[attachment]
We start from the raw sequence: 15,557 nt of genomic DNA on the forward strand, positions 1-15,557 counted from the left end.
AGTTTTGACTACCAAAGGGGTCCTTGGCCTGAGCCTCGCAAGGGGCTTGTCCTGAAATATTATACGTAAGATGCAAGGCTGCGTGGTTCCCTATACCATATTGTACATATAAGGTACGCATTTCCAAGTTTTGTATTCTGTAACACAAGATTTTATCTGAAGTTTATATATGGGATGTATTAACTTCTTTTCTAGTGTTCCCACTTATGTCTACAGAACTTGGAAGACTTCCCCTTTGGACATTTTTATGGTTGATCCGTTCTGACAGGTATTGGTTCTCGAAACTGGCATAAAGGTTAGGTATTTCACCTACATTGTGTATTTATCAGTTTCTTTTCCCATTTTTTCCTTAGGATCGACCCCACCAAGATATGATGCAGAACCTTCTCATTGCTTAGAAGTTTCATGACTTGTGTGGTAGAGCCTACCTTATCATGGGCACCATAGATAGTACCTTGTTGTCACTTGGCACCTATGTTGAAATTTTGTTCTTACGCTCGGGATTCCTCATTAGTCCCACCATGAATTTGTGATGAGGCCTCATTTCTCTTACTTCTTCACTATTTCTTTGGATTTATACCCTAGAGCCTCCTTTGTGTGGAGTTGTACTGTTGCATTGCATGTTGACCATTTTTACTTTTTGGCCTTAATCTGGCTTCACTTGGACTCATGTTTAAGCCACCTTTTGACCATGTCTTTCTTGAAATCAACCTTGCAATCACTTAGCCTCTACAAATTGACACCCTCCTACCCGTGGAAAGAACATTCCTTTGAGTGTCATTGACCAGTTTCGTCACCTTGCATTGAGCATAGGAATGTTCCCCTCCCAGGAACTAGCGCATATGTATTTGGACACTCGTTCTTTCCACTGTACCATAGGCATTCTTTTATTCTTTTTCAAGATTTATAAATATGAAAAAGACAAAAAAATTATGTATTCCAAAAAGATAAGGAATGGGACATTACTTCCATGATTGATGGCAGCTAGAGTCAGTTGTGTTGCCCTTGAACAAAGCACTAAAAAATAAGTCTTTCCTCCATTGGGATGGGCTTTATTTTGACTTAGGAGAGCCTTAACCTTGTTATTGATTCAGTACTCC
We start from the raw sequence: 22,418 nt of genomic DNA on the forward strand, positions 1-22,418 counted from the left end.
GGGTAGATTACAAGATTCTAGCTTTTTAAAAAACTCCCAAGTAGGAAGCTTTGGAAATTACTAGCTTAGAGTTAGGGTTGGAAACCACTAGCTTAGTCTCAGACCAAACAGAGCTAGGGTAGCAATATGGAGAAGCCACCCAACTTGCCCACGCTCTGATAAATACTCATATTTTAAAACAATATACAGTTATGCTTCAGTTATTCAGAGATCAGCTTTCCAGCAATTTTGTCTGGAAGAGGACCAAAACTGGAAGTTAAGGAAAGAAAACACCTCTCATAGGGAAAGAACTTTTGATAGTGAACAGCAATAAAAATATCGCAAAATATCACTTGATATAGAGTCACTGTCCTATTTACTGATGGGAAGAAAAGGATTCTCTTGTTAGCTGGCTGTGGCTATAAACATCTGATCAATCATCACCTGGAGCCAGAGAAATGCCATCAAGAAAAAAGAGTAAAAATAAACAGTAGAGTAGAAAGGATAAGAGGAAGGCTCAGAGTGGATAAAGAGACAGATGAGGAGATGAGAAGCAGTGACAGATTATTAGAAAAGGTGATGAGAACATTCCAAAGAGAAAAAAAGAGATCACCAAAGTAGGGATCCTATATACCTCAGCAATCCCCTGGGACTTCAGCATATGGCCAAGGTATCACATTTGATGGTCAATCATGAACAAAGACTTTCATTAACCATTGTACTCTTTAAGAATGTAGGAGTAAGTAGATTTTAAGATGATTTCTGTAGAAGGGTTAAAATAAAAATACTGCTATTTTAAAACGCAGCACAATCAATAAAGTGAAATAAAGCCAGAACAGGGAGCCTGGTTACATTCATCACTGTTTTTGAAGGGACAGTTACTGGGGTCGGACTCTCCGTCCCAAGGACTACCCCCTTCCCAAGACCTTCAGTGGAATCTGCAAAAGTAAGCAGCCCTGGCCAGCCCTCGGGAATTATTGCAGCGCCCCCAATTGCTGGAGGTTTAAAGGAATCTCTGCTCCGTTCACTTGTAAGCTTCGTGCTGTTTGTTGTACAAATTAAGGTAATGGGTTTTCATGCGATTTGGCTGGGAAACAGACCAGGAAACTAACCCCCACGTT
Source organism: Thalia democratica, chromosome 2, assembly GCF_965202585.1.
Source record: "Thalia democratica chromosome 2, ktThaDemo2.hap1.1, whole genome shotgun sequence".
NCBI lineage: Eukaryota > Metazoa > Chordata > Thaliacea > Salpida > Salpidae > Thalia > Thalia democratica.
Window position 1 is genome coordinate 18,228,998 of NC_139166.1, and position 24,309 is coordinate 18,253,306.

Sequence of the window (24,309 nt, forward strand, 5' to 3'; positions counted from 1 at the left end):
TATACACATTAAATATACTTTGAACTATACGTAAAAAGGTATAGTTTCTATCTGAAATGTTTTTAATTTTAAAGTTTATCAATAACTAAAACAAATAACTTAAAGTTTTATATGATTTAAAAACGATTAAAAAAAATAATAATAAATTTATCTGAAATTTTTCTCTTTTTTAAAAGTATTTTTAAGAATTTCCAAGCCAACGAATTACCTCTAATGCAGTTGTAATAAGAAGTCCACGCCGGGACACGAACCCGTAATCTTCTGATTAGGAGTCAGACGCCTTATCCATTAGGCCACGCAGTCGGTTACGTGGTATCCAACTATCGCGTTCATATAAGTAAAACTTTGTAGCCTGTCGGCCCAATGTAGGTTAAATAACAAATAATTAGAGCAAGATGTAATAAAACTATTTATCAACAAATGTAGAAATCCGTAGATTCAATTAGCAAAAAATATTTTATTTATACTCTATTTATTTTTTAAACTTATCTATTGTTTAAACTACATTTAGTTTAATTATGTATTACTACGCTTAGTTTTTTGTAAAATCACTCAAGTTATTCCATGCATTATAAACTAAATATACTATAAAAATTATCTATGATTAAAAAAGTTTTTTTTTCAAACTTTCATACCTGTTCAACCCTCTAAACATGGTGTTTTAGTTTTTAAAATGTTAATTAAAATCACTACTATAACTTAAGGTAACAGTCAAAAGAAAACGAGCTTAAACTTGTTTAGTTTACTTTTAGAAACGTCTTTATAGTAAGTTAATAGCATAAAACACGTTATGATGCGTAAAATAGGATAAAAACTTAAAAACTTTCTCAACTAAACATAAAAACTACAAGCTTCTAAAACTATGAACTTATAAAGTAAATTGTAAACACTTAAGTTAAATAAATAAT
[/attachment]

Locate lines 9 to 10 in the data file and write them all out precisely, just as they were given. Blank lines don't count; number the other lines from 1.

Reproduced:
Sequence of the window (24,309 nt, forward strand, 5' to 3'; positions counted from 1 at the left end):
TATACACATTAAATATACTTTGAACTATACGTAAAAAGGTATAGTTTCTATCTGAAATGTTTTTAATTTTAAAGTTTATCAATAACTAAAACAAATAACTTAAAGTTTTATATGATTTAAAAACGATTAAAAAAAATAATAATAAATTTATCTGAAATTTTTCTCTTTTTTAAAAGTATTTTTAAGAATTTCCAAGCCAACGAATTACCTCTAATGCAGTTGTAATAAGAAGTCCACGCCGGGACACGAACCCGTAATCTTCTGATTAGGAGTCAGACGCCTTATCCATTAGGCCACGCAGTCGGTTACGTGGTATCCAACTATCGCGTTCATATAAGTAAAACTTTGTAGCCTGTCGGCCCAATGTAGGTTAAATAACAAATAATTAGAGCAAGATGTAATAAAACTATTTATCAACAAATGTAGAAATCCGTAGATTCAATTAGCAAAAAATATTTTATTTATACTCTATTTATTTTTTAAACTTATCTATTGTTTAAACTACATTTAGTTTAATTATGTATTACTACGCTTAGTTTTTTGTAAAATCACTCAAGTTATTCCATGCATTATAAACTAAATATACTATAAAAATTATCTATGATTAAAAAAGTTTTTTTTTCAAACTTTCATACCTGTTCAACCCTCTAAACATGGTGTTTTAGTTTTTAAAATGTTAATTAAAATCACTACTATAACTTAAGGTAACAGTCAAAAGAAAACGAGCTTAAACTTGTTTAGTTTACTTTTAGAAACGTCTTTATAGTAAGTTAATAGCATAAAACACGTTATGATGCGTAAAATAGGATAAAAACTTAAAAACTTTCTCAACTAAACATAAAAACTACAAGCTTCTAAAACTATGAACTTATAAAGTAAATTGTAAACACTTAAGTTAAATAAATAAT